Red Auerbach's record of nine NBA championships as a head coach -- a mark the Celtics legend has shared with Lakers boss Phil Jackson since 2002 -- finally fell Sunday night. I'm sure when Auerbach stepped aside to let Bill Russell take his title many thought Red's record would never be caught. That it took three threepeats and then some to get Jackson over the hump tells you how much fate plays a role here.
Will we ever see another coach surpass Jackson's new record (assuming Jackson doesn't add on in the coming years)? It seems really unlikely, given modern circumstances.
in Chicago, a young coach Michael Jordan adored, Jackson was able to straddle the line between the taskmaster disciplinarian his history as a tough-nosed NBA defensive roleplayer had ordained, and hands-off players' coach, a style employed (to a degree) by Jackson mentor Red Holzman. On those halycon Bulls teams, capturing Jordan's attention was the obvious key. Jackson succeeded, and he ended up with six titles.
Those six titles obviously paved the way for the next four. Jackson had instant success in Los Angeles, winning the title during the first three seasons of his tenure. After that threepeat, no team would have fired Jackson for losing in the Western Conference Finals in 2003 and the NBA Finals in 2004. As it is, Jackson quit when Shaquille O'Neal was traded. When he returned a year later, he was met with a stunted talent level -- Lamar Odom was now the No. 2, and that's not good enough, as the 45-37 record came to prove.
But without those first six titles in Chicago, how long would Jackson have lasted in the return to L.A.? The Lakers regressed in 2007, winning just 42 games and sparking Kobe Bryant's summer of outrage. Is it fair to say most coaches would have at least visited the hot seat during this summer, even with the three rings in town?
And that's why no coach will win 10 rings in today's NBA: we're too impatient for all of that.
Avery Johnson got run out of town two years after taking his team to the Finals as a (basically) rookie head coach. Stan Van Gundy was rumored to be on the chopping block weeks ago ... before taking his team to the Finals. Mike Brown had heat of unknown veracity despite 66 wins. The list goes on. Winning isn't the ultimate resumé builder any more. You have to win at critical points in your career, you have to please the resident superstar and the current ownership, and you have to be exceedingly lucky.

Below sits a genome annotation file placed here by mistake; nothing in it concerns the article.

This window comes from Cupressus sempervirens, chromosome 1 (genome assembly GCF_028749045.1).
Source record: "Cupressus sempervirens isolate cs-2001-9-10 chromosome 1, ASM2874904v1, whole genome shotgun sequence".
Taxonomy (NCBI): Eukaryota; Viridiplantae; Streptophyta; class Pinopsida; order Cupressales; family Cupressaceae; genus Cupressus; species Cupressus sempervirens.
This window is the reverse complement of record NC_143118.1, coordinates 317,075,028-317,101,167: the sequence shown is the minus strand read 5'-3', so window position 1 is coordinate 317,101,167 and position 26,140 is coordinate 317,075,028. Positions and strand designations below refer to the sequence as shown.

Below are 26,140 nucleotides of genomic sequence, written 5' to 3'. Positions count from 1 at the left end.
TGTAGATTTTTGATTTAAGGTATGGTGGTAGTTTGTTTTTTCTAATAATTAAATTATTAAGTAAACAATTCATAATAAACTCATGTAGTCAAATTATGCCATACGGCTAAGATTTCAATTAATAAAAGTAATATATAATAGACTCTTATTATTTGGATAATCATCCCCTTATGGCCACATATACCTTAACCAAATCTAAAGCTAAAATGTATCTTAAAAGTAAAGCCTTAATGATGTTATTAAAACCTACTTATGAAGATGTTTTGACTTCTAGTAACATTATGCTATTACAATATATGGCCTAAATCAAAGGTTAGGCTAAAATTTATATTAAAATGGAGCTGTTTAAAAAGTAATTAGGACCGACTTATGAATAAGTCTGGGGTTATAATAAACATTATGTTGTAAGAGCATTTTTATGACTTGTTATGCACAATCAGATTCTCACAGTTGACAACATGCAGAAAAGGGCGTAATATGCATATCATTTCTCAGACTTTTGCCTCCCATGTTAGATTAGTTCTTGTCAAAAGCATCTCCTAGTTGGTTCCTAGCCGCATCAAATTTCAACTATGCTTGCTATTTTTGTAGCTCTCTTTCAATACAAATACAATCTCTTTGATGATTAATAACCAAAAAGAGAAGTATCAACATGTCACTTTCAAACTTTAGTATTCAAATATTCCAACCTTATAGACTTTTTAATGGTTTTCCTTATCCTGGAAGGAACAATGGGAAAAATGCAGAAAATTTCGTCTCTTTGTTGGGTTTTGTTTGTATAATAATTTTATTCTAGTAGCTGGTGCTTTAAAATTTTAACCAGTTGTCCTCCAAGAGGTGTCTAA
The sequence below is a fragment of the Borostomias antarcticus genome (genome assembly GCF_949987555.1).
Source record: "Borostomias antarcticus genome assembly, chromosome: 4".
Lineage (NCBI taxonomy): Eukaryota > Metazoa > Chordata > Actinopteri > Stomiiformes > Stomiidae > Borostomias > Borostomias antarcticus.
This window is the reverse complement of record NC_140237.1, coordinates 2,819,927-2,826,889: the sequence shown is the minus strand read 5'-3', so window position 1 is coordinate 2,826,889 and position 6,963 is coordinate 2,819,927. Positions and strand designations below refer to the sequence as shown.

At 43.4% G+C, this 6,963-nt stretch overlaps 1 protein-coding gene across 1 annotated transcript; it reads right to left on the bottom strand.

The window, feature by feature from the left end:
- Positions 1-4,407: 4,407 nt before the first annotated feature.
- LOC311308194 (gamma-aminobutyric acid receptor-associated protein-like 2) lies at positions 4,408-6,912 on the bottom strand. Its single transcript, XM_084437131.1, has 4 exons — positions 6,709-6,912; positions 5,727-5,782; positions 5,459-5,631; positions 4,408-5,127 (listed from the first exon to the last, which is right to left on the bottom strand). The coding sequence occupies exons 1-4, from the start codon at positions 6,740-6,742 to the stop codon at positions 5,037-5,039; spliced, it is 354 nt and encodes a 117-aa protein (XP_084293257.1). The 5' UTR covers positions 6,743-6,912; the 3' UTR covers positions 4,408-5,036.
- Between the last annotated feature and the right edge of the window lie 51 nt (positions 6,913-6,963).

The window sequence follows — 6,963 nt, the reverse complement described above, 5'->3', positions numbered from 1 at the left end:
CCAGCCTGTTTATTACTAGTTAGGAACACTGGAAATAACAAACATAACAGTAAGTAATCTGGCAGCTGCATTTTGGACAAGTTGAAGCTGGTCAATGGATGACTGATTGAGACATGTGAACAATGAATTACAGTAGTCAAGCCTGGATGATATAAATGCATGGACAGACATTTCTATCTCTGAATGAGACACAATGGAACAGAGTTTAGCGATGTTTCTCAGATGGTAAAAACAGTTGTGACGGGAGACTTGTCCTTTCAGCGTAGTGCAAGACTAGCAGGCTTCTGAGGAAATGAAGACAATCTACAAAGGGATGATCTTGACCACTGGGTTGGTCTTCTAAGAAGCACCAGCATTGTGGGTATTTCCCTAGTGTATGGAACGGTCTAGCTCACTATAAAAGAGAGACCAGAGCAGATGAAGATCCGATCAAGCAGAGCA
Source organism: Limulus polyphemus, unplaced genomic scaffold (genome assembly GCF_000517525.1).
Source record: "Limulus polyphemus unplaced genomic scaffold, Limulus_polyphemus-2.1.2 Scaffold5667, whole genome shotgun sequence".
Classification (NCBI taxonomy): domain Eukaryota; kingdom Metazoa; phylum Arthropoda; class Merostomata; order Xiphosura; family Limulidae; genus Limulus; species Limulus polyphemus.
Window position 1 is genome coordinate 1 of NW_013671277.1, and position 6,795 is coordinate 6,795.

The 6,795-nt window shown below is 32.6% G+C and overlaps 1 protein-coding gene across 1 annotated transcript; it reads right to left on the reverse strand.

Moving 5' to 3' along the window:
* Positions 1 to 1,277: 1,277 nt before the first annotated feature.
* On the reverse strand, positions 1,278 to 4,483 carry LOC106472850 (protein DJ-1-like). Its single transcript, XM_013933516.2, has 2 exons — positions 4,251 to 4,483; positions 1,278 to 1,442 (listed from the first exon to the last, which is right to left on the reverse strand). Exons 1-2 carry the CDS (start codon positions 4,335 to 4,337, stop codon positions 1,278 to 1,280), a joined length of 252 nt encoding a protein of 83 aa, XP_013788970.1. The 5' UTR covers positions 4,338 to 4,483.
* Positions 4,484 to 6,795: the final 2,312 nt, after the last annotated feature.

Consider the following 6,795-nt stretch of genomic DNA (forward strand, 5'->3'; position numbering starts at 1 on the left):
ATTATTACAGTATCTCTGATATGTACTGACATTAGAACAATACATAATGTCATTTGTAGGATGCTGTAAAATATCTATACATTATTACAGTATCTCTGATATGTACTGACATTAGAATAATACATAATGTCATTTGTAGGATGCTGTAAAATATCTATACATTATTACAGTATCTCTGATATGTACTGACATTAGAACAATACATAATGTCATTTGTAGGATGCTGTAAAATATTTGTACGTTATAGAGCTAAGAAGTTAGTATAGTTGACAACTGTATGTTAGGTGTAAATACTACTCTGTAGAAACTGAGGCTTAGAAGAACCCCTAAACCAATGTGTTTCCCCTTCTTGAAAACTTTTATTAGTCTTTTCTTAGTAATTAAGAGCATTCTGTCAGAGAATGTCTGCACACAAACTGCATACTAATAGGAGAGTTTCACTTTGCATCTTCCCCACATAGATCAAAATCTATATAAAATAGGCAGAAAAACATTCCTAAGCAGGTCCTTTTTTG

Among current head coaches, only Gregg Popovich has multiple titles and a completely safe job. Pop has four rings with San Antonio, and he turned 60 years old this season. (Jackson turns 64 in September.) Could Popovich reach 10? He'd need six more rings ... at a time when his dynasty is finally falling apart. Tim Duncan is 32, Manu Ginobili 31. Tony Parker is young and the Spurs could rebuild around him while Duncan continues to age gracefully. But how long can Popovich last before his other interests become more of a priority? Popovich has coached 12 full seasons to get his four rings -- can he actually last into his late 70s or early 80s if 10 is on the line? Probably not.
The only other current head coaches with so many as one championship are Larry Brown (age 68) and Doc Rivers (age 48). The retired Pat Riley (age 64) has five rings -- could he make a comeback with a new dynasty? Perhaps, but unlikely. Rivers could run off a threepeat if Danny Ainge reloads his team on the fly. No one believes Nate McMillan has reached his peak as a coach as of yet -- only 44 years old with a talented roster, he could be a threat if he lasts long enough. (Van Gundy could be placed in a similar boat, though he turns 50 in a few months. SVG also would seem to have a greater likelihood of burning out early.)
But this is such a stretch -- the two current guys you'd pin as having the greatest chance to catch Jackson are a retired 64-year-old and a fellow who has never taken his team to even the conference finals. Which is to say Jackson's record is safe for a while. A long, long while.